You may be wondering ‘why do veneers need to be replaced’, as you are spending a significant sum on what are designed to be long lasting alternatives to natural teeth.
Well despite our work being outstanding quality, all dental work has a limited lifespan, regardless of whether you have had porcelain or composite veneers in the past. This is typically 10-20 years for ceramic/porcelain veneers and 6-8 years for composite.
How long this would be for you is dependent on how well you and your dentist look after the dental work. That means attending regular dental health visits and seeing your hygienist at the recommended intervals.
Replacing Porcelain and Ceramics
There are two hallmark signs to look out for that mark your porcelain is coming to the end of its life.
- Firstly, the surface polish of the ceramic will fade. This can make your veneers appear as if they have more of a matt or satin finish instead of the desired gloss that our teeth should have.
- Secondly, the edge where the ceramic meets the tooth near the gum can begin to discolour and show signs of age.
Before considering replacement veneers, there are procedures that can prolong the life of aging veneers. This can include re-surfacing the discoloured edges, repolishing the edges and surfaces to extend their life. Your dentist will be able to advise whether it is a sensible option for you.
Once you have decided to replace your porcelain veneers entirely, the steps involved are similar to having veneers for the first time. The difference comes with removing the current/old ceramic. This is a specialised process, which requires the dentist to work under magnification with extreme attention to detail and steady hands.
The method involves stripping back the layers of porcelain in a way that does not damage the natural tooth underneath. There is a heightened risk to the nerve of a tooth each time it is veneered or worked on. Depending on how your dentist approaches removing veneers, this can dramatically increase or decrease the risk of complications.
It is generally accepted that replacement veneers ought to be performed by experienced cosmetic dentists who routinely remove ceramic. Many general and family dentists do not do this routinely and/or do not have the necessary equipment to do so.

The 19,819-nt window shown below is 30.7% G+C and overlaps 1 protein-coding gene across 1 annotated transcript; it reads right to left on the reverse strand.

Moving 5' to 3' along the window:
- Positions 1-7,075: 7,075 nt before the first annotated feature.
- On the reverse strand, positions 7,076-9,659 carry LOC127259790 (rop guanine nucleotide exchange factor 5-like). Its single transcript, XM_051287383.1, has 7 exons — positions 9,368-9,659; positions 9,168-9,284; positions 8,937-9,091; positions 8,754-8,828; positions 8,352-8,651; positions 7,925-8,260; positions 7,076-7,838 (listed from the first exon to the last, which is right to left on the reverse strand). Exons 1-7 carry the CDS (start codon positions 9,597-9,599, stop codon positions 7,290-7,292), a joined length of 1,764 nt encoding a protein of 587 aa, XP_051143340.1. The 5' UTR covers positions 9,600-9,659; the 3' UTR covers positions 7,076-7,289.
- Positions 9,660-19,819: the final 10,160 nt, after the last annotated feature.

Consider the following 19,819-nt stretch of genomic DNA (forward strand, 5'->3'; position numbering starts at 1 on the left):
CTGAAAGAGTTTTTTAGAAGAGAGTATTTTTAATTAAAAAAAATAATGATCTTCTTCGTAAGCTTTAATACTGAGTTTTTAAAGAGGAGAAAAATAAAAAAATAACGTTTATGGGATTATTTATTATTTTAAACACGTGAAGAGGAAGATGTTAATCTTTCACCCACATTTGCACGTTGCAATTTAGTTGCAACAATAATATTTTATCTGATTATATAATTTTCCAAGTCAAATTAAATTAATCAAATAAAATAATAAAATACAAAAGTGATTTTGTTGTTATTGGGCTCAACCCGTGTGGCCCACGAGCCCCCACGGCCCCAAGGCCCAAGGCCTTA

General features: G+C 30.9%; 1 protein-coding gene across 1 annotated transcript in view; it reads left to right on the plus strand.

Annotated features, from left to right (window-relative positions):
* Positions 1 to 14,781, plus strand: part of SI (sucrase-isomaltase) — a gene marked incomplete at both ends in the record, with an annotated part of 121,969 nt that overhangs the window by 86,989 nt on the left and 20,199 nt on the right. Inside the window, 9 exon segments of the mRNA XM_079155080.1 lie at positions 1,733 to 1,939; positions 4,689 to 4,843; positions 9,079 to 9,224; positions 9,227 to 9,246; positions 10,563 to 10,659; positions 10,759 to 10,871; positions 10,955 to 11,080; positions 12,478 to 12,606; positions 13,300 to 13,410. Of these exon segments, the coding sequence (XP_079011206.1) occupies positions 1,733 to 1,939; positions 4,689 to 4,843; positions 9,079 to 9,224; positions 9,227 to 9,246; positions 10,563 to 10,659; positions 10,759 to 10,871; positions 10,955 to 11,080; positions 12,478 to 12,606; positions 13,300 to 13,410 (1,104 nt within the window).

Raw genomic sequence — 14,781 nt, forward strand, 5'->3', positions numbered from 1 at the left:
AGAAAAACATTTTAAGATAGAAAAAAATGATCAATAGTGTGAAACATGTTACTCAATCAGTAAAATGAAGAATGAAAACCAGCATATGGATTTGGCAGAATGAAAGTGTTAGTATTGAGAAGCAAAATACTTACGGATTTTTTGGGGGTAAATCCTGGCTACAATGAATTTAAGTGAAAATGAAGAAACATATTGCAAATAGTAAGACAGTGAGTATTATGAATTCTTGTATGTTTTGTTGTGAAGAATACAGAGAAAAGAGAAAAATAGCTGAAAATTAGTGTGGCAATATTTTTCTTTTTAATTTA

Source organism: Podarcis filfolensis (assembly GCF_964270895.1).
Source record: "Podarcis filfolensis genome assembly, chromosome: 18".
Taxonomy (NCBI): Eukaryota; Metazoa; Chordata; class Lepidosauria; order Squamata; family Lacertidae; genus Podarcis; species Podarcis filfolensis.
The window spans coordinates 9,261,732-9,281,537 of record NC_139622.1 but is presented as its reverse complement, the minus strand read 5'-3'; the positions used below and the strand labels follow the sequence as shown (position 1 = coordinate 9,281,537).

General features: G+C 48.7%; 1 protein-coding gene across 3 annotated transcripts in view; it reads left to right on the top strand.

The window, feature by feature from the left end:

The positive outlook is that in many cases veneers can be replaced up to five times before the tooth requires something more supportive, such as a crown. When you change your veneers, you will be able to make improvements to the shape and colour – just describe this to your dentist when discussing your requirements. Often, we find people may choose especially bright colours earlier in life when they first have veneers and in the second set the colour preferred is a little less bright and more natural. Whichever way you decide to go, it is a personal choice for you to make!
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Replacing Composite Resin
Composite resin, bonding, cosmetic bonding, artistic bonding, composite veneers, white fillings… These are all terms used to describe the same procedure: applying a white tooth-like material to teeth by hand to create the desired shape/position.
The material used is described in more detail in the composite bonding section, but the reason that the lifespan of these veneer replacements is much shorter than ceramic/porcelain is that the resin is porous and absorbs moisture and stain from the foods/drinks you consume. Signs of age include discoloration around the edges, fading of the polish and chipping of the material.
Replacing composite veneers also requires the same specialised approach to remove the material without damaging the tooth underneath. The instrument used is steel coated in diamond running up to 200,000RPM, so they can be damaging if used haphazardly. As stated earlier, the best approach will be to find a dentist who handles composite resin veneers daily and focuses their clinic on these procedures.
Replacing composite bonding with fresh resin can swiftly improve the appearance of smiles and reset the lifespan of 6-8 years. One aspect to consider when composite veneers are at the end of their life is if you would prefer to upgrade to ceramic/porcelain, or stay with composite resin. We find ceramic and porcelain to be more stable long-term, whereas composite resin is excellent for young people and small corrections.
The considerations to your situation are unique and should be discussed in detail at your consultation. The decision you make for replacing veneers is usually a long-term one, so we suggest treading carefully and doing the research required to make the right decision.